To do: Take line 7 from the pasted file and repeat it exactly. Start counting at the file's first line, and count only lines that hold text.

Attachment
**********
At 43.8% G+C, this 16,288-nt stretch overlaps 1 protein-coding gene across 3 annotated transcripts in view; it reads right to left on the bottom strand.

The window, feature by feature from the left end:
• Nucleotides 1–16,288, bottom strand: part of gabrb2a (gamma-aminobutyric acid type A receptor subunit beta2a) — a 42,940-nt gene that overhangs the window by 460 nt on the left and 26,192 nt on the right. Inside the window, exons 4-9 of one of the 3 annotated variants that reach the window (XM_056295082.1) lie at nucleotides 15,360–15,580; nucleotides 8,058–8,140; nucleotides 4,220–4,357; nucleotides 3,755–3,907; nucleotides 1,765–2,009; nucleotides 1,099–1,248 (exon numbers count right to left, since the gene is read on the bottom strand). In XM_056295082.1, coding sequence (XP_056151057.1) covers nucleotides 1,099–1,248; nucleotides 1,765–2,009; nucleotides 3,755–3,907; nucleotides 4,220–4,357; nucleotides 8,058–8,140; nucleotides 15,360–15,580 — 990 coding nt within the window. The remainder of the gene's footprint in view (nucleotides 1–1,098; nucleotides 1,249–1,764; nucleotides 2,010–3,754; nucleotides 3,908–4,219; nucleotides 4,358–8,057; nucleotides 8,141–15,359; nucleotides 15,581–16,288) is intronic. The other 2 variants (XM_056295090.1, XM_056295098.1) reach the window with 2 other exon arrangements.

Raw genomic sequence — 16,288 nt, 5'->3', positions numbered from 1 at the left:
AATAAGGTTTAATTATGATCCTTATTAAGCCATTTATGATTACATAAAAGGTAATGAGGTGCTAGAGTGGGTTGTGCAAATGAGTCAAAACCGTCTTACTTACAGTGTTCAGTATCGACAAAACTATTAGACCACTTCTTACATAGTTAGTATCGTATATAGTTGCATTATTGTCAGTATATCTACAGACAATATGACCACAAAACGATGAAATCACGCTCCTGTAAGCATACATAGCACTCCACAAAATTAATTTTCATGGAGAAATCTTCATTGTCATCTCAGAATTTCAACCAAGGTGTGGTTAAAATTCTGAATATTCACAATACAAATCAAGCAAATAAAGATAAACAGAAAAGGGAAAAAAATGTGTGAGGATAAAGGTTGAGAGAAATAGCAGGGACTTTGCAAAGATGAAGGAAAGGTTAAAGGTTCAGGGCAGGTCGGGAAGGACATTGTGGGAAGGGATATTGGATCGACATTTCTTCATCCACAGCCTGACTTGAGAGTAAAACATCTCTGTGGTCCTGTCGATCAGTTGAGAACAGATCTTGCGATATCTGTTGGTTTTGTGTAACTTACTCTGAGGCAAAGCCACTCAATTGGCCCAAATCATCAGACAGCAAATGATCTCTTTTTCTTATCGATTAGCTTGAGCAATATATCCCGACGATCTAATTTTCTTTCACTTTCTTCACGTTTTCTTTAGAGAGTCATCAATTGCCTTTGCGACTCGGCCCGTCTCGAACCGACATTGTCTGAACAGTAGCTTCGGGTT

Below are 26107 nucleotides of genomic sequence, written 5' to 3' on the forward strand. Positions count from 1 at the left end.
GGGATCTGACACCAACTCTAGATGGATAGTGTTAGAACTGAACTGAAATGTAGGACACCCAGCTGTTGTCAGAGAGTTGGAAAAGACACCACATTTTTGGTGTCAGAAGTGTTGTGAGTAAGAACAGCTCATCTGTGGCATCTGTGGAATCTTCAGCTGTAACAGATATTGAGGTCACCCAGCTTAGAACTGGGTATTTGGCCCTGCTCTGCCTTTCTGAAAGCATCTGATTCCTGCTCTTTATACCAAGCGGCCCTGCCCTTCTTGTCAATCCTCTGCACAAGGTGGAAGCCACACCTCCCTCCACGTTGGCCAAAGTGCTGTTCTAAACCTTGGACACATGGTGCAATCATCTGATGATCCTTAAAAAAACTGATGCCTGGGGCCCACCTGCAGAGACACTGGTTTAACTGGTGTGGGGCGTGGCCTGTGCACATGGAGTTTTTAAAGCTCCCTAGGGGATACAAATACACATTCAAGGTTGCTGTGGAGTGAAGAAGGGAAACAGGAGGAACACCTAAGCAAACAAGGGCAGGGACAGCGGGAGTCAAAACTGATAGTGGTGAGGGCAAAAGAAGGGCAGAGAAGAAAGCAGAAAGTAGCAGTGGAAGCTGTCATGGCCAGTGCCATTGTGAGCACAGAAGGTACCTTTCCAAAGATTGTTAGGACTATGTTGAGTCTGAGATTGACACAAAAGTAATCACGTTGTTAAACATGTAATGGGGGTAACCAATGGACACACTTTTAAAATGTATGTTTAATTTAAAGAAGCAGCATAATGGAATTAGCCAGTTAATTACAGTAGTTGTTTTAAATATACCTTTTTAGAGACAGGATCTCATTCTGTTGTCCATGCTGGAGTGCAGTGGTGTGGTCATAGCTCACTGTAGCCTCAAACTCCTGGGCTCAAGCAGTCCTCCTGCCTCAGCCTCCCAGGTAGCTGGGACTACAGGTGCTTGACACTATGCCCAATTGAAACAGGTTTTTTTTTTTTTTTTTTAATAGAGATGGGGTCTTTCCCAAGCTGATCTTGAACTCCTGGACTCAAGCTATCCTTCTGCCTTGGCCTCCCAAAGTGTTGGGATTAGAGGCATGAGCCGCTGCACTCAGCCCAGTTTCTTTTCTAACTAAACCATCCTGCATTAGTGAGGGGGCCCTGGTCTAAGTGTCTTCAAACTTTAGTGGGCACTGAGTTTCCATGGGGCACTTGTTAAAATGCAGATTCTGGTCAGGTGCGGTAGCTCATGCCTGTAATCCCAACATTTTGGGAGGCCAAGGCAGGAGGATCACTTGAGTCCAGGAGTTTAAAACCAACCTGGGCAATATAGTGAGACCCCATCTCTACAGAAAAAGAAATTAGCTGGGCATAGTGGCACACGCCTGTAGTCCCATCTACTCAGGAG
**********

GGGATCTGACACCAACTCTAGATGGATAGTGTTAGAACTGAACTGAAATGTAGGACACCCAGCTGTTGTCAGAGAGTTGGAAAAGACACCACATTTTTGGTGTCAGAAGTGTTGTGAGTAAGAACAGCTCATCTGTGGCATCTGTGGAATCTTCAGCTGTAACAGATATTGAGGTCACCCAGCTTAGAACTGGGTATTTGGCCCTGCTCTGCCTTTCTGAAAGCATCTGATTCCTGCTCTTTATACCAAGCGGCCCTGCCCTTCTTGTCAATCCTCTGCACAAGGTGGAAGCCACACCTCCCTCCACGTTGGCCAAAGTGCTGTTCTAAACCTTGGACACATGGTGCAATCATCTGATGATCCTTAAAAAAACTGATGCCTGGGGCCCACCTGCAGAGACACTGGTTTAACTGGTGTGGGGCGTGGCCTGTGCACATGGAGTTTTTAAAGCTCCCTAGGGGATACAAATACACATTCAAGGTTGCTGTGGAGTGAAGAAGGGAAACAGGAGGAACACCTAAGCAAACAAGGGCAGGGACAGCGGGAGTCAAAACTGATAGTGGTGAGGGCAAAAGAAGGGCAGAGAAGAAAGCAGAAAGTAGCAGTGGAAGCTGTCATGGCCAGTGCCATTGTGAGCACAGAAGGTACCTTTCCAAAGATTGTTAGGACTATGTTGAGTCTGAGATTGACACAAAAGTAATCACGTTGTTAAACATGTAATGGGGGTAACCAATGGACACACTTTTAAAATGTATGTTTAATTTAAAGAAGCAGCATAATGGAATTAGCCAGTTAATTACAGTAGTTGTTTTAAATATACCTTTTTAGAGACAGGATCTCATTCTGTTGTCCATGCTGGAGTGCAGTGGTGTGGTCATAGCTCACTGTAGCCTCAAACTCCTGGGCTCAAGCAGTCCTCCTGCCTCAGCCTCCCAGGTAGCTGGGACTACAGGTGCTTGACACTATGCCCAATTGAAACAGGTTTTTTTTTTTTTTTTTTAATAGAGATGGGGTCTTTCCCAAGCTGATCTTGAACTCCTGGACTCAAGCTATCCTTCTGCCTTGGCCTCCCAAAGTGTTGGGATTAGAGGCATGAGCCGCTGCACTCAGCCCAGTTTCTTTTCTAACTAAACCATCCTGCATTAGTGAGGGGGCCCTGGTCTAAGTGTCTTCAAACTTTAGTGGGCACTGAGTTTCCATGGGGCACTTGTTAAAATGCAGATTCTGGTCAGGTGCGGTAGCTCATGCCTGTAATCCCAACATTTTGGGAGGCCAAGGCAGGAGGATCACTTGAGTCCAGGAGTTTAAAACCAACCTGGGCAATATAGTGAGACCCCATCTCTACAGAAAAAGAAATTAGCTGGGCATAGTGGCACACGCCTGTAGTCCCATCTACTCAGGAG